approx. 45 mins

Which of These Things is Not Like the Others?

How Multiple Comparison Tests Work

Multiple comparison tests determine which groups differ from others. Why are they needed following an ANOVA or Kruskal-Wallis test? How do they work? There are familiar types such as Tukey's test, and a newish version called the False Discovery Rate. Learn why the False Discovery Rate is a method you should probably be using.

approx. 50 mins

How Multiple Comparison Tests Work

Multiple comparison tests determine which groups differ from others. Why are they needed following an ANOVA or Kruskal-Wallis test? How do they work? There are familiar types such as Tukey's test, and a newish version called the False Discovery Rate. Learn why the False Discovery Rate is a method you should probably be using.

approx. 50 mins

Traditional parametric tests for differences in means (Analysis of Variance, t-tests and more) as well as t-intervals require data within groups to follow a normal distribution. If this isn't so, p-values may be inflated so that differences in means are not detected, and confidence intervals are often too wide. Permutation tests and bootstrap intervals avoid the normality assumption, returning accurate p-values and interval widths while being distribution-free. These methods are widely used in a variety of applied statistics fields including environmental science, but have not been sufficiently used in water quality, air quality and soils applications. This webinar will describe how these methods work, where you can find them, and demonstrate their benefits over older traditional methods.presented in this webinar.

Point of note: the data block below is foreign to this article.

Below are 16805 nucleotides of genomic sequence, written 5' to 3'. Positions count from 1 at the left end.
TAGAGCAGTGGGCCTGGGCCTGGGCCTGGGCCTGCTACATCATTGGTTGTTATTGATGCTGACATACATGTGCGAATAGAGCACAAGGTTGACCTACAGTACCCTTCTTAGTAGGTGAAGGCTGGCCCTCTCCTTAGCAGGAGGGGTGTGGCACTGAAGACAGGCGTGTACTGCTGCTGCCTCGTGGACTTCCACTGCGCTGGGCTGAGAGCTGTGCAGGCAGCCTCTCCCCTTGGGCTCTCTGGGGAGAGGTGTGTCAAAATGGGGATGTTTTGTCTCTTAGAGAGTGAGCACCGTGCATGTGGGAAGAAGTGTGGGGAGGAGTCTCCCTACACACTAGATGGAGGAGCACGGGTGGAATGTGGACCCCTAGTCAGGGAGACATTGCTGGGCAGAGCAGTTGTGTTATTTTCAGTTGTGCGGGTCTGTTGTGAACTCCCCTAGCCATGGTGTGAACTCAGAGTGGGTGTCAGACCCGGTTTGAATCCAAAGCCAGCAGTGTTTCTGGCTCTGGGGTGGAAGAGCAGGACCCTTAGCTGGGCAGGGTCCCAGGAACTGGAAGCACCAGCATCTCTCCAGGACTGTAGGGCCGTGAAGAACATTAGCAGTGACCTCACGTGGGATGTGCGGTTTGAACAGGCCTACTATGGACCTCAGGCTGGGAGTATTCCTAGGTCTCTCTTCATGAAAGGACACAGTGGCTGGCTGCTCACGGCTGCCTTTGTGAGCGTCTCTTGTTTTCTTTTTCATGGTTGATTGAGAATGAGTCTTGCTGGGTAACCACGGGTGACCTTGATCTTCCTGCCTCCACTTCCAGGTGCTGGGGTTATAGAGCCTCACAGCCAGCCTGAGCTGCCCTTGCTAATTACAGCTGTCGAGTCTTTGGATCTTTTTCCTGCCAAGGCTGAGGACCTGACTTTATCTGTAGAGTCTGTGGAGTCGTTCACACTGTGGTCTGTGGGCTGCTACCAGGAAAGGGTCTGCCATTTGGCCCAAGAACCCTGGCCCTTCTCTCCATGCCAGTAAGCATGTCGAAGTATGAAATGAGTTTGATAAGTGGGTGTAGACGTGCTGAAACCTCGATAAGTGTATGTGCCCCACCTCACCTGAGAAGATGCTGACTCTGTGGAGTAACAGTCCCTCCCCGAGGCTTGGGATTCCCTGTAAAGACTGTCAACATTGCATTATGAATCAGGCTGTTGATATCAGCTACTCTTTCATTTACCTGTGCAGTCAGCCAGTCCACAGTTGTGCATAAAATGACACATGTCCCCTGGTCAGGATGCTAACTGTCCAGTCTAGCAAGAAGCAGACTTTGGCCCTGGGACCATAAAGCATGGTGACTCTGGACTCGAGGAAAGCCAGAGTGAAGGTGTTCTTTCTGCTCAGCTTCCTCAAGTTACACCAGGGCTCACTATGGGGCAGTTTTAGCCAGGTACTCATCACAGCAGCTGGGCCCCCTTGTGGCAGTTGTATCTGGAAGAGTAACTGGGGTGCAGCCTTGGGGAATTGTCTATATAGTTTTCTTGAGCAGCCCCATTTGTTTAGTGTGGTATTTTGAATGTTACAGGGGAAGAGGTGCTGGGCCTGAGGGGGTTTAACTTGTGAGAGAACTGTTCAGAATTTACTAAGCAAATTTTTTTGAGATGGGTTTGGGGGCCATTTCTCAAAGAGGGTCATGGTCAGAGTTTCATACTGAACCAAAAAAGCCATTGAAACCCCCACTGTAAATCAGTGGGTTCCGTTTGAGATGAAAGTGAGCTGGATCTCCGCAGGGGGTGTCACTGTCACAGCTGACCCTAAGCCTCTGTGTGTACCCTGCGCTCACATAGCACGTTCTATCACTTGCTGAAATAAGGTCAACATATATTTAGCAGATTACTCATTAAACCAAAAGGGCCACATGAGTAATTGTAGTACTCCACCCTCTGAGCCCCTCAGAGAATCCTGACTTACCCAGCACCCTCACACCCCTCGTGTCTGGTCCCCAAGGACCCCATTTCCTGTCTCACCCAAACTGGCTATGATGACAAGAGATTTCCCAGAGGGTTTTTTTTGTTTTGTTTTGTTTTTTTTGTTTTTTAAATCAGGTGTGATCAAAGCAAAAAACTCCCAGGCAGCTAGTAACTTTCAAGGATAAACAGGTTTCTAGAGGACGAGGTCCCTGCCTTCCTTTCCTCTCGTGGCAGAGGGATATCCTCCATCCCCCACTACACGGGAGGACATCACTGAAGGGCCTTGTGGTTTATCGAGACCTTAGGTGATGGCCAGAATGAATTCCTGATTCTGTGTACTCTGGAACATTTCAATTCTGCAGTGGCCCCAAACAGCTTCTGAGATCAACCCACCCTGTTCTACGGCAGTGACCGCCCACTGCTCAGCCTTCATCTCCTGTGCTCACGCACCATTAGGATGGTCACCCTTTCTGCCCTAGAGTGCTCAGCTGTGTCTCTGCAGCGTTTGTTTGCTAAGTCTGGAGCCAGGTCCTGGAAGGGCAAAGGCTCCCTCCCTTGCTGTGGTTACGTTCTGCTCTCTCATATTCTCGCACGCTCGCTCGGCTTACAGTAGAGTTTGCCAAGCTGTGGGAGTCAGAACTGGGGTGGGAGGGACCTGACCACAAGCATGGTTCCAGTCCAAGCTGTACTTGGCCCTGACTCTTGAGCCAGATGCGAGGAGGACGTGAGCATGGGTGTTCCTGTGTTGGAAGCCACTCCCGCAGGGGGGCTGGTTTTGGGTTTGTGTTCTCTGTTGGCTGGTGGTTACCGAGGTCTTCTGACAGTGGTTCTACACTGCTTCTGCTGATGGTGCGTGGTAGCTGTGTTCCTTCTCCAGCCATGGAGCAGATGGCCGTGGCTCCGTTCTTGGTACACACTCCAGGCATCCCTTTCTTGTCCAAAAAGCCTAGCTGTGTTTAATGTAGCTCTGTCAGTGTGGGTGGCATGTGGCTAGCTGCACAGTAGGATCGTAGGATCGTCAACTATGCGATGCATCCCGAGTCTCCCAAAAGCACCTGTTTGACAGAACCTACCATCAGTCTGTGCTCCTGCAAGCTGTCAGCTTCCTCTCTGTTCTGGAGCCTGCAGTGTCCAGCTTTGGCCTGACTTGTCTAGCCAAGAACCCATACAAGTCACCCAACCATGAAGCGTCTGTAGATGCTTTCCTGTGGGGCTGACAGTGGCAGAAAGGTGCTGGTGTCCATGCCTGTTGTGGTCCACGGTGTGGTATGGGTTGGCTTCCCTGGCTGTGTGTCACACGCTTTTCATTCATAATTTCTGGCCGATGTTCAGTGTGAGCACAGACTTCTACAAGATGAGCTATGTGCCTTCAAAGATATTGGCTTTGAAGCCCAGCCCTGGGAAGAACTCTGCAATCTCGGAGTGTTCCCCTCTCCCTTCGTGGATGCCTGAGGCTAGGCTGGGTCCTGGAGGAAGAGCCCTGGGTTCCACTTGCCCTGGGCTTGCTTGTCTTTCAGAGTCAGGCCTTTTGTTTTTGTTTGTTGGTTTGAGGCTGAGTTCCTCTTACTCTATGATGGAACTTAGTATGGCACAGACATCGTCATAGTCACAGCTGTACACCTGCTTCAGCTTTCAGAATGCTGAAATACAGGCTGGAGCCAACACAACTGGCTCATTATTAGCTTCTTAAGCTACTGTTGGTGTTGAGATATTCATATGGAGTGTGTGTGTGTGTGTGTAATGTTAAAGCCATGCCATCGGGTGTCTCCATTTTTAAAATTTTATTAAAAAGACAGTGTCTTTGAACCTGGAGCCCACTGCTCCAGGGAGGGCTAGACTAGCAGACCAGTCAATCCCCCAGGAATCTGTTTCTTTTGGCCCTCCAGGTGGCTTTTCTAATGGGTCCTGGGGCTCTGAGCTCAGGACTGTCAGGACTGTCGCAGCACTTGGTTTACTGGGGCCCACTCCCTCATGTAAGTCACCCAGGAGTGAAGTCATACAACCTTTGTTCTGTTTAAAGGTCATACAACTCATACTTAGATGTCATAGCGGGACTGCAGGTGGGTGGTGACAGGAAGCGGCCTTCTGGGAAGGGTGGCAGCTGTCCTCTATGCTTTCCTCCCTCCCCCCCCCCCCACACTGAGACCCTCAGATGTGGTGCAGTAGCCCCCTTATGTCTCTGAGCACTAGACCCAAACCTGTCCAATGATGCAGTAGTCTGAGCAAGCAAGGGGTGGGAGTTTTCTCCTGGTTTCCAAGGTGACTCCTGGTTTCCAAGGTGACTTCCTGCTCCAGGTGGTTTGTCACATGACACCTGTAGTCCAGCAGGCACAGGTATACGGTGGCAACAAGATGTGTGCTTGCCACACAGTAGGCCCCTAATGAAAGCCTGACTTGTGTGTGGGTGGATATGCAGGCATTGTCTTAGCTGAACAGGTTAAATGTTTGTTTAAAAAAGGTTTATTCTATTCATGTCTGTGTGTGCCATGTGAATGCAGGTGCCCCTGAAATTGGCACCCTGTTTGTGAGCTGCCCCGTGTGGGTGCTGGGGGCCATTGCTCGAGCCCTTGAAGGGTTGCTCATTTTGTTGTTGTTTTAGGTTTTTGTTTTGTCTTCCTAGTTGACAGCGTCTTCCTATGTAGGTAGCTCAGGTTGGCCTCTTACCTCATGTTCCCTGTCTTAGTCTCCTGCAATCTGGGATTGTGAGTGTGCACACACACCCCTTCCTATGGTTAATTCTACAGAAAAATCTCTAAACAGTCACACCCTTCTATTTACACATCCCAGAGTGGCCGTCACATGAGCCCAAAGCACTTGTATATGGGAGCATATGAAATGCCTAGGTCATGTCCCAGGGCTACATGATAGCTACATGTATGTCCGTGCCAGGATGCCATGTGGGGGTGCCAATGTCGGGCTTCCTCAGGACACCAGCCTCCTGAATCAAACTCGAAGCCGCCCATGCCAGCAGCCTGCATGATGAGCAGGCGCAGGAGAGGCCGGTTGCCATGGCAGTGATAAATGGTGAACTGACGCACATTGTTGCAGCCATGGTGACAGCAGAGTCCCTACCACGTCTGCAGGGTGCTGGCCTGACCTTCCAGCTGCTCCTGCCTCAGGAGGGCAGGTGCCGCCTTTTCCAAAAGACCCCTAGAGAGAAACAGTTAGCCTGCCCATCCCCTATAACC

approx. 60 mins

approx. 65 mins

Seven common errors in statistical analysis by environmental scientists all stem from an outdated understanding of statistics. I'll define the seven 'perilous errors' and how each can be avoided. They revolve around old ideas about hypothesis tests, p-values, using logarithms of data, evaluating what is a good regression equation, evaluating outliers and dealing with nondetects. Understanding why each error is perilous can save the scientist from publishing incorrect statements, using inefficient analysis methods, and wasting scarce financial resources. These errors have persisted through the years -- break the cycle and step into the 21st Century.

approx. 53 mins (<8 minutes per error!)